The Architecture and Geography of Sound Studios

The Architecture and Geography of Sound Studios

This is a book about sound studios, focusing on their architectural and geographical aspects. It explores how music is materialized under specific spatial and technological conditions and the myths associated with this process.

Through ten in-depth studies, it examines the design, evolution and current function of sound studios amidst economic and technological shifts in the music industry. Traditional studios are in flux between the past and future. The industry, while steeped in romanticism and nostalgia, also embraces forward-driven pragmatism and an extensive reuse culture, encompassing heritage audio, building materials and existing buildings. A surprisingly diverse architectural heritage, the most significant feature is the host building, the framework around the studio capsule. Many traditional studios adapt to digitalization with hybrid solutions, reflecting a shift toward smaller, more versatile spaces. In a time when recordings in theory can happen anywhere, destination studios must excel to attract clients, balancing historical legacies with diversification. Although they may be easy to deconstruct, many of the myths endure, sustaining ideas of landmark recordings, unique locations and distinct remnants of sonic heritage. Courtesy of their capacity to keep the past alive in the present, traditional sound studios are best described as museums that work.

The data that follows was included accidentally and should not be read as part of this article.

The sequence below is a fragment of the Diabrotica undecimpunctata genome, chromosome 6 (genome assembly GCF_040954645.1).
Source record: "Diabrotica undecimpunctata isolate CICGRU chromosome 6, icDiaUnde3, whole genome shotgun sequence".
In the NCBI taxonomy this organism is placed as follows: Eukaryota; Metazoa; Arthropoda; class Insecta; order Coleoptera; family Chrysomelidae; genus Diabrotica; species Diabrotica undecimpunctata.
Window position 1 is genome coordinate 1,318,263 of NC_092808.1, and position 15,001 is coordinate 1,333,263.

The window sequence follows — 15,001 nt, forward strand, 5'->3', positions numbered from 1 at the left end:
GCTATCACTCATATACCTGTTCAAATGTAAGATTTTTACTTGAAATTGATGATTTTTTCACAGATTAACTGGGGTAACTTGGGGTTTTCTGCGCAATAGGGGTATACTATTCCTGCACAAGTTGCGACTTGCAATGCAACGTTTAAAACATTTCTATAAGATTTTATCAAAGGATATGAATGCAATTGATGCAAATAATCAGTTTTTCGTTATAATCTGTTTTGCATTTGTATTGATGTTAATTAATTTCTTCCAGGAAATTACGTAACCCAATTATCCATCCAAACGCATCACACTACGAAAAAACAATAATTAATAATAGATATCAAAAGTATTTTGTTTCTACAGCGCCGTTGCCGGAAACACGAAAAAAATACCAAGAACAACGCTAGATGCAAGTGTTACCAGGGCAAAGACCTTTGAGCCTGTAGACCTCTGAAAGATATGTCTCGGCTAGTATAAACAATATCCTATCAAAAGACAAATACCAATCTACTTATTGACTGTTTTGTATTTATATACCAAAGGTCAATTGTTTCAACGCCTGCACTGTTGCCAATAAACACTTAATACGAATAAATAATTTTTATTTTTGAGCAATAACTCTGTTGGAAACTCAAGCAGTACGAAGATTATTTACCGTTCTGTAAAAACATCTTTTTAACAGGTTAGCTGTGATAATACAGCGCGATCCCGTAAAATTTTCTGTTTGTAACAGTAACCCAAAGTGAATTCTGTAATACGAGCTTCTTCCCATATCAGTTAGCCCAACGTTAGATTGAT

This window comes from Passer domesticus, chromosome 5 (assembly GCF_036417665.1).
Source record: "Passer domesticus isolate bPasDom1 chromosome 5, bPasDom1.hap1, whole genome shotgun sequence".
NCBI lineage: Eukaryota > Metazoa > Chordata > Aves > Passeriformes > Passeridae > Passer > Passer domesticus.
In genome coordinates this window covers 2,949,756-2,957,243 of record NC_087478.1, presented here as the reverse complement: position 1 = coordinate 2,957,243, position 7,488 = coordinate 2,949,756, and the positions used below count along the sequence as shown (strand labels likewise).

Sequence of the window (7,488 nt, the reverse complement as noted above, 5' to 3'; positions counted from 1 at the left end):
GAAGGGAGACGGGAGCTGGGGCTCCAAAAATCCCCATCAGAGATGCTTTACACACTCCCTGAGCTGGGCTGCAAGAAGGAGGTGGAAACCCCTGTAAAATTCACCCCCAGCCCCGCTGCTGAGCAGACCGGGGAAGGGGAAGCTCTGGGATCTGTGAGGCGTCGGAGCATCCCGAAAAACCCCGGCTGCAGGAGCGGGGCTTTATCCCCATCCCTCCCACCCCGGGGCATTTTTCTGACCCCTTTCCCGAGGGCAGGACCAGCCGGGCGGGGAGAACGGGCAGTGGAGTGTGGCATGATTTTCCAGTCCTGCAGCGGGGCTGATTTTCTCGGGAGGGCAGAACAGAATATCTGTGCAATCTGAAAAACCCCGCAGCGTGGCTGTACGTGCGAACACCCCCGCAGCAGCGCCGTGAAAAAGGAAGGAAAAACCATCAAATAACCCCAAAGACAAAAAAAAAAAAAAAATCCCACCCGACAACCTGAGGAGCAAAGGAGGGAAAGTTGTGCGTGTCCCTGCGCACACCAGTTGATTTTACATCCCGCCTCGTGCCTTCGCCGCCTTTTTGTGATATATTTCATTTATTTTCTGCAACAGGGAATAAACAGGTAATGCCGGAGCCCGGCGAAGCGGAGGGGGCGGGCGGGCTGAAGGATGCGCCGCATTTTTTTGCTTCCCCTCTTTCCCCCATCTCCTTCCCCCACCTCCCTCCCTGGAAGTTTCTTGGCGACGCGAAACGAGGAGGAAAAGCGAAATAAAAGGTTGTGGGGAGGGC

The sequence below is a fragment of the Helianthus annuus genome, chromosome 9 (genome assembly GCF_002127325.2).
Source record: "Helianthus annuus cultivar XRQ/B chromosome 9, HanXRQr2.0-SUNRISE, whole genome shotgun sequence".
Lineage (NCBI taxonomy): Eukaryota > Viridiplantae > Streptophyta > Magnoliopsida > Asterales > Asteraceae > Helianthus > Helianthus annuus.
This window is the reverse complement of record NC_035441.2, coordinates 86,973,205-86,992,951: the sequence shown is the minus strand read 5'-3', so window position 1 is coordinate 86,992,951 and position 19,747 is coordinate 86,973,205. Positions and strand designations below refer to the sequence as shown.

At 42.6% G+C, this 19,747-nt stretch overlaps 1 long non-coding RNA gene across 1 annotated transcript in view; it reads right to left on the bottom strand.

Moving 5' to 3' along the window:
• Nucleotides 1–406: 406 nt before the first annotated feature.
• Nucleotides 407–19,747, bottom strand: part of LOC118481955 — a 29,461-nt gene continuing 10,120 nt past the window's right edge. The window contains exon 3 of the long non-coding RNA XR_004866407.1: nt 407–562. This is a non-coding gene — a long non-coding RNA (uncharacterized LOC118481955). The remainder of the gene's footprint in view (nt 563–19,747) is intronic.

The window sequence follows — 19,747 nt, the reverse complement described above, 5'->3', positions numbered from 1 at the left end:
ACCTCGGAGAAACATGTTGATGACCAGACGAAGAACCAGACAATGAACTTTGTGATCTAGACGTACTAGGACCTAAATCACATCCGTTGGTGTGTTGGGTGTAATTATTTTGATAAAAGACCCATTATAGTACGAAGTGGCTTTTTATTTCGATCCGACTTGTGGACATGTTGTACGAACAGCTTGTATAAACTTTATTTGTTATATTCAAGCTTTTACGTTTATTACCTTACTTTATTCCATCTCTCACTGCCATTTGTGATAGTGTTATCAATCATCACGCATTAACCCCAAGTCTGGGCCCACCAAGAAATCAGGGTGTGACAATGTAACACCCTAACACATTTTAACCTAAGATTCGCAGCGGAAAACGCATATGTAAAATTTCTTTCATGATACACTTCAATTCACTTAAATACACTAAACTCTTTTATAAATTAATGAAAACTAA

This book aims to reach scholars and students with an interest in history, theory and preservation, as well as practicing architects and architectural students who wish to find out more about the relationship between sound and space, acoustic design and retrofitting of historical buildings into specialized functions. It also aims to reach practicing musicians, producers, music students and music scholars.

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